I could also change it up even more. Have a 500-Calorie sandwich at lunch. I write this, but as I do I get nervous. Sandwiches lead to bags of chips, bags of chips lead to french fries, french fries lead to big bellies.

This is the unhealthy relationship I have with food right now. I know it's not normal. I know I need to improve things. I'm getting there.

I'll write more later, including some other things I'm trying to do to take this in a healthy direction, as well as my thoughts on physical (not just dietary) fitness.

Sunday, July 26, 2009

Two weeks in

It's been two weeks now that I've been sticking to my guns and eating right. There have been a lot of little challenges in these two weeks but doing the right thing has become its own sort of stress relief. It's hard to describe but the mental focus it takes to stay on track is partially fueled by the chaos I'm feeling in my work life. New boss, new responsibilities, new team members -- a lot going on.

My clothes fit a little better, I'm that little bit more self-confident, and the scale is reflecting my changes.

While I'm exercising regularly in the form of walks around the campus at work, it's not the same as a rigorous workout regimen. With two weeks of solid diet under my belt I feel like it's time to start thinking about the workouts. I'll be looking at some changes in this area next week.

My biggest concern right now is sustainability. I'm overcompensating right now, eating too few Calories rather than staying at the level I "should" eat to be losing weight at a healthy pace. If I go 100 Calories over that magic number I get panicked. I know I need to find a middle ground.

I'll get there.

What's strange is that the things which should motivate me (long, healthy life, energy to keep up with my daughter, and so on) aren't necessarily the things that got me going. I'm motivated by the fitness of my friends and co-workers, and not wanting to be the person left out. This doesn't surprise me; it's always been this way for me. Just interesting to note that having a baby didn't change that....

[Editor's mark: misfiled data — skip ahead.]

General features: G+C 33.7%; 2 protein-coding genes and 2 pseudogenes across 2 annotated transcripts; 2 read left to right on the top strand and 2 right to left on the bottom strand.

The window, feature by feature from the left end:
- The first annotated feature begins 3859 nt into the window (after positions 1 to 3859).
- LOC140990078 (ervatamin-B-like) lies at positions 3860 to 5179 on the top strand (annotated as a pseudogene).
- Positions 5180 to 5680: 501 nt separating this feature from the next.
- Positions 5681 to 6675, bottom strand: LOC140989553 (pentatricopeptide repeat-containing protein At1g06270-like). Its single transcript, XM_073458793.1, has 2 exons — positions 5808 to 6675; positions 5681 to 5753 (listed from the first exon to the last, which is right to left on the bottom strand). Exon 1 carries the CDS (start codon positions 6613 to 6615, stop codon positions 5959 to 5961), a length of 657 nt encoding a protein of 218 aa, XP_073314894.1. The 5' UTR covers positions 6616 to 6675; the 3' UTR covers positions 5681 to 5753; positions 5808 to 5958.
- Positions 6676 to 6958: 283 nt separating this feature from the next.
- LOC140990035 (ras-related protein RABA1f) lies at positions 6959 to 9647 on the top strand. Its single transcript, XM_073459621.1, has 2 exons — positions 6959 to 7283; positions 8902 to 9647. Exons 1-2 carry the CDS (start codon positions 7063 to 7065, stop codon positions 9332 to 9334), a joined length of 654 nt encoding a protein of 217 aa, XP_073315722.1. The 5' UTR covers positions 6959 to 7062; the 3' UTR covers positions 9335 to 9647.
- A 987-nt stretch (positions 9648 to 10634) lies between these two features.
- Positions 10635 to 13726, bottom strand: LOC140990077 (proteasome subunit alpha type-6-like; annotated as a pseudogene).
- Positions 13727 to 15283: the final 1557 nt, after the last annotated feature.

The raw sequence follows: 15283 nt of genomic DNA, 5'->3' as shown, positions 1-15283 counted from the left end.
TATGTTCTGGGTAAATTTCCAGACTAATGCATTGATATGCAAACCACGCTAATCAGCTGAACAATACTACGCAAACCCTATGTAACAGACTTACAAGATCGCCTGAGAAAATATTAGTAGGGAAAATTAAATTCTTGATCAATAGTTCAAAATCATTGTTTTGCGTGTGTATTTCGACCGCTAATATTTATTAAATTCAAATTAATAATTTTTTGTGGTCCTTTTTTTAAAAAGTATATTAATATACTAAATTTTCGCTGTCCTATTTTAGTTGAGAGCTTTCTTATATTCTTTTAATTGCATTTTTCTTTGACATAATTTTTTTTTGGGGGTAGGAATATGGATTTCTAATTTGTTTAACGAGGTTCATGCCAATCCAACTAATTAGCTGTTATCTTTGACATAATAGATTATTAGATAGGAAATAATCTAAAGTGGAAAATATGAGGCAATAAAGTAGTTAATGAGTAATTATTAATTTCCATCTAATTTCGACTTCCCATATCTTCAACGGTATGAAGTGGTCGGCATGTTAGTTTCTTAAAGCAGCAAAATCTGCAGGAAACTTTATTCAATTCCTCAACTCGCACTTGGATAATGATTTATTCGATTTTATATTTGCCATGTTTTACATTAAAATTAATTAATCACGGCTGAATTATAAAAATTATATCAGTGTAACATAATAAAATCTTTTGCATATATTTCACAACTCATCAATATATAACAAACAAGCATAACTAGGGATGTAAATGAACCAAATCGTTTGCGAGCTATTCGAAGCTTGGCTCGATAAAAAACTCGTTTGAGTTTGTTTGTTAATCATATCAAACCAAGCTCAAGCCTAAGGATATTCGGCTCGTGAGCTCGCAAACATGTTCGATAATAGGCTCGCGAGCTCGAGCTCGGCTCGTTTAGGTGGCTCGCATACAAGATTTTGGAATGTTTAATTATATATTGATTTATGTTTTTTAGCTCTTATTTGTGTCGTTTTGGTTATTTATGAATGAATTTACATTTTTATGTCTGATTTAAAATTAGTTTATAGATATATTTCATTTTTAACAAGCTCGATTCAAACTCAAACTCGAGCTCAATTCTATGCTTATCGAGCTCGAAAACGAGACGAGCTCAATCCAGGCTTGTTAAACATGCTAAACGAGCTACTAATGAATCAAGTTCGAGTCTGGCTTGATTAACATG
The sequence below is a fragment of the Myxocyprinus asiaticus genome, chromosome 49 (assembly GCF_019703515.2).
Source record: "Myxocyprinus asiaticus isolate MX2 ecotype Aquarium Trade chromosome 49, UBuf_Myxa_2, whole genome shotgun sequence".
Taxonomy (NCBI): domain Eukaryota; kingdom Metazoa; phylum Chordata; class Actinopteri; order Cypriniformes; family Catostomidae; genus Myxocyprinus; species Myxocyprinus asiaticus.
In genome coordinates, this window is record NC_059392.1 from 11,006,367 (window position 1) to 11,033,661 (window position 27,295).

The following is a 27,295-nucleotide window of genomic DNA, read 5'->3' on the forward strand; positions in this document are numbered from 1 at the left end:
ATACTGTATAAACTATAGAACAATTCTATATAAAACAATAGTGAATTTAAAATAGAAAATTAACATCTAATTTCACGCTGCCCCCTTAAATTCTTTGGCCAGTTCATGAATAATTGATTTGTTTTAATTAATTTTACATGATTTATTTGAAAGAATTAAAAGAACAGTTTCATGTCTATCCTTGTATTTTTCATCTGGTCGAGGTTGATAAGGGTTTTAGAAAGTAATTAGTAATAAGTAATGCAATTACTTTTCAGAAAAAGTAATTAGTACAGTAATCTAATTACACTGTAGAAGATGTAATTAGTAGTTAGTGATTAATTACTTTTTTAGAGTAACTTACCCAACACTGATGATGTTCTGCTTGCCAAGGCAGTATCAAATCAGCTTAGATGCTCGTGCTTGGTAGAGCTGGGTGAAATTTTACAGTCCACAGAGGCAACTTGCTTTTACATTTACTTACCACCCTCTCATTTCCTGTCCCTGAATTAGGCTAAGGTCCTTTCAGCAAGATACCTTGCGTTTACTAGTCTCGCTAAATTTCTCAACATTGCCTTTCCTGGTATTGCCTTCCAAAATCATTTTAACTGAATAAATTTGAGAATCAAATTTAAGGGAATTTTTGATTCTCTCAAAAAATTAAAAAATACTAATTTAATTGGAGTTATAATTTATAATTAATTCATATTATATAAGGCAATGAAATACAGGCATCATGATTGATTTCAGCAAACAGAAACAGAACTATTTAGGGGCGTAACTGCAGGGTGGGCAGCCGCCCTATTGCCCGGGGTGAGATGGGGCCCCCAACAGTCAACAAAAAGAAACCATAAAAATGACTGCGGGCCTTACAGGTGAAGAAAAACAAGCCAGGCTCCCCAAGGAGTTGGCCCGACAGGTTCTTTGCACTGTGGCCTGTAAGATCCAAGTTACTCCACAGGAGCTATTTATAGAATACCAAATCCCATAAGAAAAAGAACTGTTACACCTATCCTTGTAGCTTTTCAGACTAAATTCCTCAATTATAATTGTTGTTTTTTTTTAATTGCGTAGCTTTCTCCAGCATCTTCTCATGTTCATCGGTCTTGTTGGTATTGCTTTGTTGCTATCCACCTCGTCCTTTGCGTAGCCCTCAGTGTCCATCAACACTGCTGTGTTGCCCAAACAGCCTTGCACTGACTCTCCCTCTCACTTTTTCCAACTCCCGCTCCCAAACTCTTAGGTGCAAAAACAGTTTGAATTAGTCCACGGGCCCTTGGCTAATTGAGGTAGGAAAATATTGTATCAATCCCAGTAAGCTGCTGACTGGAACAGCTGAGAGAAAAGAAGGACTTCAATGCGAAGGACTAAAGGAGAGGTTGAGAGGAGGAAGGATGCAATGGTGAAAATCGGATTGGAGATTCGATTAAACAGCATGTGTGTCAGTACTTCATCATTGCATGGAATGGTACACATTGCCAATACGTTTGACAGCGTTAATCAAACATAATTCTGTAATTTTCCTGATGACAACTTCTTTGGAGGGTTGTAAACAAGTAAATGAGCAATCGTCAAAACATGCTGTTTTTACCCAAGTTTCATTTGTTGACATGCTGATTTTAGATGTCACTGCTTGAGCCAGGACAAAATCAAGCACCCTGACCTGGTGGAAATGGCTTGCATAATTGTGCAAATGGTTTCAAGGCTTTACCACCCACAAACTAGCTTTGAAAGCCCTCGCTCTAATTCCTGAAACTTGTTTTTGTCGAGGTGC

Friday, July 17, 2009

Tapped like a keg

I've read that only 5% of the eligible donor population gives blood. For most of my life I've been part of the majority. Today I switched sides.

I grew up in a faith that held blood sacred, and so would not consume blood or blood products, nor allow them in their bodies via transfusion. You can imagine that giving blood was similarly forbidden. I left that faith behind long ago, but that strong taboo remained in my subconscious. Coupled with my unease around blood and needles, it was easy to just skip it every time the call went out.

The cries of the needy eventually got too loud to ignore, though. The experience was relatively painless, since they come right to my building to hold the drive. From picking up the information packet to walking back to my desk took 70 minutes. I was a bit more lightheaded than I expected to be, otherwise it would have been even sooner.